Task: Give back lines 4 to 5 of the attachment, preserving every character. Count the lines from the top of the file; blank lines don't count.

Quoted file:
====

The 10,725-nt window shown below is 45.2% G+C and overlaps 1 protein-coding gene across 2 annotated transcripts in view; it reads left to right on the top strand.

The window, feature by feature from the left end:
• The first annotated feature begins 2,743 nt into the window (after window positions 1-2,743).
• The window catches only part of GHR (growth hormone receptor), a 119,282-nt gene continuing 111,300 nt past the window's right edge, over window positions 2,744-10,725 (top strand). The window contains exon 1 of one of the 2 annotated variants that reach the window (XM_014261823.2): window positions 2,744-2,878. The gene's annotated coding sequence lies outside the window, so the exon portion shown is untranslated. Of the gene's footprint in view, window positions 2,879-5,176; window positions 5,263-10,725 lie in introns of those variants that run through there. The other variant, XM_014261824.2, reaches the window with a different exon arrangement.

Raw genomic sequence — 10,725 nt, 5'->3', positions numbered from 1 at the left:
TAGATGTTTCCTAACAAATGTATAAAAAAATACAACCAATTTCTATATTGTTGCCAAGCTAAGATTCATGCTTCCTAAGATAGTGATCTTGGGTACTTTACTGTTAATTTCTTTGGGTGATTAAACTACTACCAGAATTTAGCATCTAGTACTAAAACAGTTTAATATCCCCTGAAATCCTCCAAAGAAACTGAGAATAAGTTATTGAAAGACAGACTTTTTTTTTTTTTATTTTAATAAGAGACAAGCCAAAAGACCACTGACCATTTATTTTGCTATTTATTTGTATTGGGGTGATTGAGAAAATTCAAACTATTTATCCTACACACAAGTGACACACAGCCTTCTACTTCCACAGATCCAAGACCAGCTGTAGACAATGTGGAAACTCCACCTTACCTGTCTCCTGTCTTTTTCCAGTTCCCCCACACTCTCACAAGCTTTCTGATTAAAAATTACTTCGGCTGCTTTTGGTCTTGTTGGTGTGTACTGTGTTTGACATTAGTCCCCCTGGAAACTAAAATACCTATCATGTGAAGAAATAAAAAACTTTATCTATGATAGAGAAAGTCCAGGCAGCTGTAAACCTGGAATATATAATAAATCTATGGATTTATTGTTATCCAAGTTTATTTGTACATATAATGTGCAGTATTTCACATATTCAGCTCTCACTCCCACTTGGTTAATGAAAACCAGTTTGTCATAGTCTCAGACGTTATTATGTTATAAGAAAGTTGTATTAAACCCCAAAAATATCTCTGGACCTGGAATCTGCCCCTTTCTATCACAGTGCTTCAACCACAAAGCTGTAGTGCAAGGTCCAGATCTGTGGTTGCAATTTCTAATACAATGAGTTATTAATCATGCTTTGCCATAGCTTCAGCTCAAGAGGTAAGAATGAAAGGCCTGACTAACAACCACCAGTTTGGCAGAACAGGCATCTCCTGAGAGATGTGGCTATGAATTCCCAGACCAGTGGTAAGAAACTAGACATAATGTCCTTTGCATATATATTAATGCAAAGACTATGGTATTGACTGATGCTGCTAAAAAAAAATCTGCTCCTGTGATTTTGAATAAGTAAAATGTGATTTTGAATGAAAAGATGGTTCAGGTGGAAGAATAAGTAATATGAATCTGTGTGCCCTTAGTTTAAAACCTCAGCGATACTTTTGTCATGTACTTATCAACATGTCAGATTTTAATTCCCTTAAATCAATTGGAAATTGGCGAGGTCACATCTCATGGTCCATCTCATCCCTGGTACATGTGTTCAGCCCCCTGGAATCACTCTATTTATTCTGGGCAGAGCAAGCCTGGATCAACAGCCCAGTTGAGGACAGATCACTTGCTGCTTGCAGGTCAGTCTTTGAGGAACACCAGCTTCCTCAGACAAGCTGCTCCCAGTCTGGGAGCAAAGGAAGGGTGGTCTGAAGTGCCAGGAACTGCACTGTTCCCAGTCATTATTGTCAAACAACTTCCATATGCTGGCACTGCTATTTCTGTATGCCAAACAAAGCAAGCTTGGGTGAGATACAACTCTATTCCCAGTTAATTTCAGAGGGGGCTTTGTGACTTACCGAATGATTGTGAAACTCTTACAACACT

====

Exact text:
• The window catches only part of GHR (growth hormone receptor), a 119,282-nt gene continuing 111,300 nt past the window's right edge, over window positions 2,744-10,725 (top strand). The window contains exon 1 of one of the 2 annotated variants that reach the window (XM_014261823.2): window positions 2,744-2,878. The gene's annotated coding sequence lies outside the window, so the exon portion shown is untranslated. Of the gene's footprint in view, window positions 2,879-5,176; window positions 5,263-10,725 lie in introns of those variants that run through there. The other variant, XM_014261824.2, reaches the window with a different exon arrangement.

Raw genomic sequence — 10,725 nt, 5'->3', positions numbered from 1 at the left: